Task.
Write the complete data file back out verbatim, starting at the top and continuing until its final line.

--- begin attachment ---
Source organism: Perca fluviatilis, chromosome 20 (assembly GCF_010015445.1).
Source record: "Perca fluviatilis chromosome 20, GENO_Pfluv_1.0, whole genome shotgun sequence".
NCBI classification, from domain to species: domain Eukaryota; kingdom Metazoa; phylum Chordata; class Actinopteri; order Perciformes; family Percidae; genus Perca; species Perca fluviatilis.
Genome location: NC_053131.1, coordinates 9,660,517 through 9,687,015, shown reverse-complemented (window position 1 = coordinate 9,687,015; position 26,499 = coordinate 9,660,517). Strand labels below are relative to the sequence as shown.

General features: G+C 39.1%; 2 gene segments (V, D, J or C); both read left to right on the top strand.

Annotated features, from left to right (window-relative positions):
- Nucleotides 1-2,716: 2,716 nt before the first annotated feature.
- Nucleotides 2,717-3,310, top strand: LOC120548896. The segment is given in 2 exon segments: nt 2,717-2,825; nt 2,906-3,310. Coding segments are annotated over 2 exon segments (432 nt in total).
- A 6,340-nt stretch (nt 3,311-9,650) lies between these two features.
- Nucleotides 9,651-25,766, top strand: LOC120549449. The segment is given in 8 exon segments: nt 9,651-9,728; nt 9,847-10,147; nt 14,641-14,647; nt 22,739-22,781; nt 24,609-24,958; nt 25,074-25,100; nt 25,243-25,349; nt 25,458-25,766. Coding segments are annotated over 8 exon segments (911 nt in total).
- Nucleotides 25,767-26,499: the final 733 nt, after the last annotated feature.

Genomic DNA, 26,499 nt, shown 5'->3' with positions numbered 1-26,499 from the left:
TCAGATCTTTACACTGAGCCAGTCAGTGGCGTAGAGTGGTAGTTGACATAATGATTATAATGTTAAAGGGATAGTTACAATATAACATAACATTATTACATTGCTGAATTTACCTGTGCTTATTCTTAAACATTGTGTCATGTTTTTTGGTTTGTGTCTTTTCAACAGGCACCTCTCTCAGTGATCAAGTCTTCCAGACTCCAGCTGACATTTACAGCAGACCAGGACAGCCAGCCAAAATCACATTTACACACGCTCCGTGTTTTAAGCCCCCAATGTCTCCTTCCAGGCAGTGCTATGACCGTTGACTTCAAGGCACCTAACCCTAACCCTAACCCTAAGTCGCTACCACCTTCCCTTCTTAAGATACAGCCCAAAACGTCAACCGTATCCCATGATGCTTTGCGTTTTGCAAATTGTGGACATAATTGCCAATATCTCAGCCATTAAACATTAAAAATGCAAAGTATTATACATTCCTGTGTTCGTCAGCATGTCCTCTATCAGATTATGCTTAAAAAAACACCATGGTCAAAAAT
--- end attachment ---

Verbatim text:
Source organism: Perca fluviatilis, chromosome 20 (assembly GCF_010015445.1).
Source record: "Perca fluviatilis chromosome 20, GENO_Pfluv_1.0, whole genome shotgun sequence".
NCBI classification, from domain to species: domain Eukaryota; kingdom Metazoa; phylum Chordata; class Actinopteri; order Perciformes; family Percidae; genus Perca; species Perca fluviatilis.
Genome location: NC_053131.1, coordinates 9,660,517 through 9,687,015, shown reverse-complemented (window position 1 = coordinate 9,687,015; position 26,499 = coordinate 9,660,517). Strand labels below are relative to the sequence as shown.

General features: G+C 39.1%; 2 gene segments (V, D, J or C); both read left to right on the top strand.

Annotated features, from left to right (window-relative positions):
- Nucleotides 1-2,716: 2,716 nt before the first annotated feature.
- Nucleotides 2,717-3,310, top strand: LOC120548896. The segment is given in 2 exon segments: nt 2,717-2,825; nt 2,906-3,310. Coding segments are annotated over 2 exon segments (432 nt in total).
- A 6,340-nt stretch (nt 3,311-9,650) lies between these two features.
- Nucleotides 9,651-25,766, top strand: LOC120549449. The segment is given in 8 exon segments: nt 9,651-9,728; nt 9,847-10,147; nt 14,641-14,647; nt 22,739-22,781; nt 24,609-24,958; nt 25,074-25,100; nt 25,243-25,349; nt 25,458-25,766. Coding segments are annotated over 8 exon segments (911 nt in total).
- Nucleotides 25,767-26,499: the final 733 nt, after the last annotated feature.

Genomic DNA, 26,499 nt, shown 5'->3' with positions numbered 1-26,499 from the left:
TCAGATCTTTACACTGAGCCAGTCAGTGGCGTAGAGTGGTAGTTGACATAATGATTATAATGTTAAAGGGATAGTTACAATATAACATAACATTATTACATTGCTGAATTTACCTGTGCTTATTCTTAAACATTGTGTCATGTTTTTTGGTTTGTGTCTTTTCAACAGGCACCTCTCTCAGTGATCAAGTCTTCCAGACTCCAGCTGACATTTACAGCAGACCAGGACAGCCAGCCAAAATCACATTTACACACGCTCCGTGTTTTAAGCCCCCAATGTCTCCTTCCAGGCAGTGCTATGACCGTTGACTTCAAGGCACCTAACCCTAACCCTAACCCTAAGTCGCTACCACCTTCCCTTCTTAAGATACAGCCCAAAACGTCAACCGTATCCCATGATGCTTTGCGTTTTGCAAATTGTGGACATAATTGCCAATATCTCAGCCATTAAACATTAAAAATGCAAAGTATTATACATTCCTGTGTTCGTCAGCATGTCCTCTATCAGATTATGCTTAAAAAAACACCATGGTCAAAAAT